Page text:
According to Wikipedia, cybersquatting is “registering, trafficking in, or using a domain name with bad faith intent to profit from the goodwill of a trademark belonging to someone else.”  This practice is not only greedy—it’s illegal.  For example, if you notice that ColdplayMusicSale.com is available, you can’t register it and then start buying their albums in bulk and then selling them for a profit out of your garage.   You also can’t register that domain and then post libelous material in an effort to get Chris Martin to buy the website... Read The Rest →

Owner Information: Domain Hijacking!

You may think that once you register a domain name, it’s yours, end of story. But like other kinds of valuable property, a domain name can be stolen, or “hijacked.” Here is the lowdown on domain hijacking, and how owners can help keep their domains secure. Put simply, domain name hijackers rely on identity theft to wrest control of valuable domain names away from their owners by convincing the registrar that they own the domain and want to change the password and access privileges.  They attempt this by hacking into... Read The Rest →

Not Your Typical Domain Name Negotiation: True Stories

An aftermarket domain name purchase is generally pretty straightforward. You find out who the owner is and if it’s for sale, initiate negotiations, and either you agree on a price or you don’t. Right? Well, usually. While most domain name negotiations follow that pattern, human nature can be decidedly unpredictable. Here are a few domain negotiations that got a little crazier, due to the quirks of the domain name seller—or buyer. (We’ve omitted names to protect the guilty.) Case #1: Too Sneaky By Half A domain-name-buying service was hired by... Read The Rest →

TOP TWO DOMAIN NAME SALES OF 2013 ARE TWO-LETTER .COMS

Talk about expensive alphabet soup: the two-letter domain name KK.com was resold this week by two domain name brokers for $2.7 million. Yikes. This made it the second-highest domain name sale so far in 2013, according to DN Journal, outperformed only by another two-letter .com, IG.com, which was sold by Igloo.com to the financial firm IG Group in September for a cool $4.7 million. So are two-letter dot-coms the hottest property on the domain name aftermarket? At least this autumn they are.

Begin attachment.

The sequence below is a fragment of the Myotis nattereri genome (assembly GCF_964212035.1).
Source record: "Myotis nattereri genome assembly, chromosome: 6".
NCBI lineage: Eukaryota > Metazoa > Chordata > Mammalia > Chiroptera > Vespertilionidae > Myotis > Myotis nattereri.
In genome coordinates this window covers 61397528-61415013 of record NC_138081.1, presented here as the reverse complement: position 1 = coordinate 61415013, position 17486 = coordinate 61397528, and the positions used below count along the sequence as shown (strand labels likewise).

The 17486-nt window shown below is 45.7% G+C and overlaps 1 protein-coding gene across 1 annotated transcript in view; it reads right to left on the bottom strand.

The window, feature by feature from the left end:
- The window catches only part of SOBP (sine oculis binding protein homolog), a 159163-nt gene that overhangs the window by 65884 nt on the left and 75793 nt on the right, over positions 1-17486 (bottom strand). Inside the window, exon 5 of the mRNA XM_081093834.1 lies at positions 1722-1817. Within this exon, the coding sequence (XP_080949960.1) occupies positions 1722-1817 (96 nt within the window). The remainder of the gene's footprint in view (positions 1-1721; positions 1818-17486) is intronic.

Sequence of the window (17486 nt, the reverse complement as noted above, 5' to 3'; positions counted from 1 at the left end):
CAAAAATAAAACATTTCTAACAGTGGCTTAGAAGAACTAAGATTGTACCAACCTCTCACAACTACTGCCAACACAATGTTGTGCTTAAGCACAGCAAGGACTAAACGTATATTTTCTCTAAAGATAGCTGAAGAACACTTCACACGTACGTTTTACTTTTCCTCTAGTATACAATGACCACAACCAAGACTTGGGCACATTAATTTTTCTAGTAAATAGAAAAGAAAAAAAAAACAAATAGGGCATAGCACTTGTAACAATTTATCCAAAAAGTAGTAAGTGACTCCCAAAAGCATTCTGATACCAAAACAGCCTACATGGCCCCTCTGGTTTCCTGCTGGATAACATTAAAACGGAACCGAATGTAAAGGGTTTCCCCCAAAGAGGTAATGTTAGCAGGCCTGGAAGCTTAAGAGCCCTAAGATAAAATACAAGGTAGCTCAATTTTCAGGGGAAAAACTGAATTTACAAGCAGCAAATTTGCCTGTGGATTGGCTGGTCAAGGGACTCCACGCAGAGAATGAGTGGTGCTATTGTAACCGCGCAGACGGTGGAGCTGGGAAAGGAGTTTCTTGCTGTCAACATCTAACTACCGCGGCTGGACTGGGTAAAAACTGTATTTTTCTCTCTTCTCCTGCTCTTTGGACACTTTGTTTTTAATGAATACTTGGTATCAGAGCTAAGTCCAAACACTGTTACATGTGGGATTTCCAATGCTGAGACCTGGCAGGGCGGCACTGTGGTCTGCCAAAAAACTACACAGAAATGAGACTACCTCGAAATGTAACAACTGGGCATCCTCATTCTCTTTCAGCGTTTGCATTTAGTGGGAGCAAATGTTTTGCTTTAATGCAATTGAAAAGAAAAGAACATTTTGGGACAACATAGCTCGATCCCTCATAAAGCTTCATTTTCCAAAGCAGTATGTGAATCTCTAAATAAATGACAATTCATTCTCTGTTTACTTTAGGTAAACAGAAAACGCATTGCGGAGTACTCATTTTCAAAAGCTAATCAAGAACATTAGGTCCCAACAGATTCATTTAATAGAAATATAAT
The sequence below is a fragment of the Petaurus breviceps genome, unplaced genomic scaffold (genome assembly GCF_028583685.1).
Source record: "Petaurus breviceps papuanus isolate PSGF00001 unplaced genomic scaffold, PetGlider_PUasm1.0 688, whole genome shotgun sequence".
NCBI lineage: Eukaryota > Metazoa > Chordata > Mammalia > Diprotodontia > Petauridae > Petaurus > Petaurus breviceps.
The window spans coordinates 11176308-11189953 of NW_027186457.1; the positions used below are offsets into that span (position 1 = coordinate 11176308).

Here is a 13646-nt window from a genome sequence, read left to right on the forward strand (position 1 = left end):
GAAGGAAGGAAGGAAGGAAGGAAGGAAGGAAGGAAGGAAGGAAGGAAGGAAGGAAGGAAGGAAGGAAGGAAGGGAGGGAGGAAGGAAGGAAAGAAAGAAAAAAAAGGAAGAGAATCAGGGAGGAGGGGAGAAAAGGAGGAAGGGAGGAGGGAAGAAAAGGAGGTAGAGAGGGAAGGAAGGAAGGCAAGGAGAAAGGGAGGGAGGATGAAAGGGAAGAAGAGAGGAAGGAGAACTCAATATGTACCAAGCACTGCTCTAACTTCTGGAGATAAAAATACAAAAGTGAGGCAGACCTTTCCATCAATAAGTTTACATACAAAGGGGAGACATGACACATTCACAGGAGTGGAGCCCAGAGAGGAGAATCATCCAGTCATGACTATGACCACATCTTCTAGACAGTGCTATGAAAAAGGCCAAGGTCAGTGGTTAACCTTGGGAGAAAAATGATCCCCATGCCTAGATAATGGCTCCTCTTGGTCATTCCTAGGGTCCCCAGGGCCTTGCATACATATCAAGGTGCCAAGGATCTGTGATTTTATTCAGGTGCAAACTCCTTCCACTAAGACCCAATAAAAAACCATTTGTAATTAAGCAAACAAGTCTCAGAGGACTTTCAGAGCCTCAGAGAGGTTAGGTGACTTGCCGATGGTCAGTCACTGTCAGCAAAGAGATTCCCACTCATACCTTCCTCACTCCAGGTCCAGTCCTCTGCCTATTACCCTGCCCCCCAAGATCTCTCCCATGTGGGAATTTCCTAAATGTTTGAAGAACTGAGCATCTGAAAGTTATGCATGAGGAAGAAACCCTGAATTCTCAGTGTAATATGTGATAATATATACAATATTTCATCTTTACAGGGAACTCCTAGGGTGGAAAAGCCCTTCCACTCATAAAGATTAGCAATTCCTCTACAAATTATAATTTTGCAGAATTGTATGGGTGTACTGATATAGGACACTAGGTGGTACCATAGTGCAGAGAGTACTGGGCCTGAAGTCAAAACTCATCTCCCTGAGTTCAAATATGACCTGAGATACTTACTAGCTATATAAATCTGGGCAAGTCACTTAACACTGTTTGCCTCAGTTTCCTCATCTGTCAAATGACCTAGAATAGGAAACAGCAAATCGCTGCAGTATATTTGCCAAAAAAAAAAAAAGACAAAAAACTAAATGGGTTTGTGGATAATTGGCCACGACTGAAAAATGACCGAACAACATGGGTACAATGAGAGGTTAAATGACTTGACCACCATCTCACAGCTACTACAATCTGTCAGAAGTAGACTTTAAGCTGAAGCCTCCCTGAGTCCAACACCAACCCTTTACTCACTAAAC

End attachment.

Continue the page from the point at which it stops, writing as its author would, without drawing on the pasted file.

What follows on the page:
For how long should you register a domain name?

You face a confusing conundrum whether you are managing a huge portfolio of domain names or just registering one vanity domain to showcase pics of your cat. How long of a registration period should you choose? Should you register a new domain or renew an existing domain for the minimum of one year or go up to 10 years? Or opt for something in-between? The Importance of Domain Management The most important factor in making this decision relates to domain management. If you have a domain you intend to keep... Read The Rest →

The Numbers Game: Just How Dominant Are .COM Domains?

We all know that .COM domains are the most prevalent, but ever wonder how other TLDs (top-level domains) stack up against them, numbers-wise? Well, according to Whois, as of 10/28/13 there were 111,352,755 .COM domains compared to 15,207,765 .NET domains—or over seven times as many .COM as .NET domains. When it comes to .ORG domains, the number’s even lower: 10,394,319 domains. And the total number of domains for .INFO, .BIZ and .US extensions combined was less than 11,000,000. Bottom line: as a TLD, .COM continues to reign supreme—by a huge... Read The Rest →

Domain Name Hall of Shame: 15 Domain Name Bloopers